Similar warnings have come from Paris, Berlin and other capitals. Threats of imposing sanctions on Israel and the recall of ambassadors are being made, all in the name of protecting a two-state solution to the Israeli-Palestinian conflict.
Europe’s admonitions against Israel ring hollow.
Since the-then European Economic Community (the forerunner of the EU) 1980 Venice Declaration that endorsed Palestinian self-government, Europe has been largely supportive of the Palestinian narrative to the conflict.
When the EU has imposed discipline of voting at the United Nations, member states often abstain on Israeli-Palestinian issues, which to the Palestinian camp is seen as wavering support in Europe for Israel.
When left to vote on their own, some European countries have voted with the Palestinian side on issues concerning Jerusalem, for example, at UNESCO or even at the World Health Organization.
There is also an interesting breakdown when no EU bloc voting is imposed at the U.N. Most countries in Central and Eastern Europe are more inclined to be supportive of Israel. But instances of such “open voting” are few and far between.
If Europe wanted to be helpful it would have been pushing the Palestinians from the time of the 1993 Oslo accords to resolve their conflict with Israel by going to the negotiating table and making reasonable and reciprocal compromises with the Jewish state.
It has been repeated often, but bears saying again: opportunities for the Palestinians to make a deal have been presented numerous times over many years – at Camp David, after Israel’s withdrawal from Gaza, at Annapolis and with then-Secretary of State John Kerry’s initiative. But the Palestinians have always walked away, because making peace would require their taking less than the zero-sum result they have been promising their people.
The Europeans know full well – as the Palestinians certainly do – that the Israeli population blocs close-in to Israel will not be relinquished in any negotiated settlement. This became clear during the Annapolis conference in 2008 and at all attempts at talks since then. And even if annexation were to occur, that would not preclude the formation of a Palestinian state at some point in the future.
For the past almost four years, the Palestinian Authority has given a cold shoulder to the Trump administration’s efforts to get peace negotiations with Israel started, and then shut down completely on Trump’s “deal of the century” peace plan.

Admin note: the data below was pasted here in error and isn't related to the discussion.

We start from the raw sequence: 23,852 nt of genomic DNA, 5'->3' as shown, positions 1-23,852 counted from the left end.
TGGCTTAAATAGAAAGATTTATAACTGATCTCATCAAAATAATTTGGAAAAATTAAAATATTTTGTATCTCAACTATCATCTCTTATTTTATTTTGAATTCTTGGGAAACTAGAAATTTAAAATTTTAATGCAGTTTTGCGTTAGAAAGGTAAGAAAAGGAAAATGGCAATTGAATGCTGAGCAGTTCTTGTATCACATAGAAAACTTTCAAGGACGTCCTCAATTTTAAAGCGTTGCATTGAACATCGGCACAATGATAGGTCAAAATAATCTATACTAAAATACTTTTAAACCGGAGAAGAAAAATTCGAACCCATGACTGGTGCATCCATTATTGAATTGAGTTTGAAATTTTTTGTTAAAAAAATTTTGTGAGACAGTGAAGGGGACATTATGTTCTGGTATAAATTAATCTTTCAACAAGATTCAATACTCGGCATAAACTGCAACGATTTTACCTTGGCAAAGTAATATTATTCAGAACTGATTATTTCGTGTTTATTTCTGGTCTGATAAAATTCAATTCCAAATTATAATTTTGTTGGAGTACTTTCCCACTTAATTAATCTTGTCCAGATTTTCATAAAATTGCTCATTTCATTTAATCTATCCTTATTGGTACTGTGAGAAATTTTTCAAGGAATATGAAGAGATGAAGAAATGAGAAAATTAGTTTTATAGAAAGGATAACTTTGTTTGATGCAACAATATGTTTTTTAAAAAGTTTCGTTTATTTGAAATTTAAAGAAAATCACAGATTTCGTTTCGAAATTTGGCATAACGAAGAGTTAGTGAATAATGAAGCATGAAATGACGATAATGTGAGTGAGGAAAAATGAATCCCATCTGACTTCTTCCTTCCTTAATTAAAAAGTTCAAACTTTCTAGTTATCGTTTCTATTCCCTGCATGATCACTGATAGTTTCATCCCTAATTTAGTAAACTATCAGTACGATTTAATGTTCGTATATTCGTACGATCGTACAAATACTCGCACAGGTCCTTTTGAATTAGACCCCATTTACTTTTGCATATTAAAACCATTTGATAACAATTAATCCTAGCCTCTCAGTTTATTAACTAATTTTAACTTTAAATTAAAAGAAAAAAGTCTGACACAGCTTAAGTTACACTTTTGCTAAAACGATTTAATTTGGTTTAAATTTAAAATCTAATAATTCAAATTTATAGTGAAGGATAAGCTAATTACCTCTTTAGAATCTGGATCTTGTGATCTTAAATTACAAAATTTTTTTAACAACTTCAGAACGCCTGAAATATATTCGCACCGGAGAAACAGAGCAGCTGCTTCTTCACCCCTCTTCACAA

The Palestinian Authority made it clear that it would simply wait out the Trump administration. The old line that “the Palestinians never miss an opportunity to miss an opportunity” has never rung truer.
In the meantime, the world has moved on. Iranian aggression in Iraq, Syria, Lebanon and Yemen has recalibrated threats and challenges in the region.
Regional strategic alignments are changing, and Israel’s place in the region – in that camp that recognizes the Iranian threat to what we used to call pro-Western countries – has marginalized the decades-long urgency to place the Palestinian issue front and center.
Except in Europe. Its recent threats and bullying of Israel suggest a disconnect from the strategic reality on the ground. A two-state solution today may mean something different than it did 10 or 20 years ago.
The decades-long absence of goodwill on the Palestinian side, and the continued presence of Hamas in Gaza, means Israel must have a security presence in the Jordan Valley. For the same reasons, demilitarization of whatever Palestinian entity that may result from a negotiation is now a given. And a right of return for Palestinians and their descendants who fled the state of Israel when it was created in 1948 will not happen.
Two months out, we still have no clear indication of exactly what “annexation” will actually mean. It might include the Gush Etzion bloc and the city of Maale Adumim only, both large population centers very close to Jerusalem. Other options abound. Or, the whole idea could become moot, with the can being kicked down the proverbial road.
What we do know is that Europe, which has nothing to show for its now four-decade support of Palestinian statehood, has failed in getting any return on its investment by convincing the Palestinian leadership to drop its nihilistic war against the existence of a Jewish state and negotiate an end to the conflict.
As important, Europe seems incapable – or worse, unwilling – to persuade the Palestinians to do what they’ve refused to do until now, which is to finally level with their people about what is do-able and what is fantasy. Only by doing this will Palestinian leaders begin bettering the lives of those they’ve used over decades to advance their own positions of status and power. The way to do this is by ending the conflict with Israel.
Europe has not held the Palestinians accountable, despite protestations to the contrary. As they give a free pass to the Palestinian Authority in the West Bank – which continues to glorify and venerate those who have carried out acts of terror not only against Israelis, but Europeans and Americans as well – European governments have retreated into their familiar role of hectoring Israel.
Whatever one might think of annexation, Europe’s sanctimonious threats to Israel of sanctions, recalling ambassadors and worse will not move the conflict one inch closer to resolution. Israel deserves better from Europe, where anti-Semitism is rife.
Much of European anti-Semitism is connected to the steady drumbeat of anti-Israel rhetoric on the Internet and over the public airwaves – and from statements of political figures – that have created a threatening environment for Jewish communities across the continent.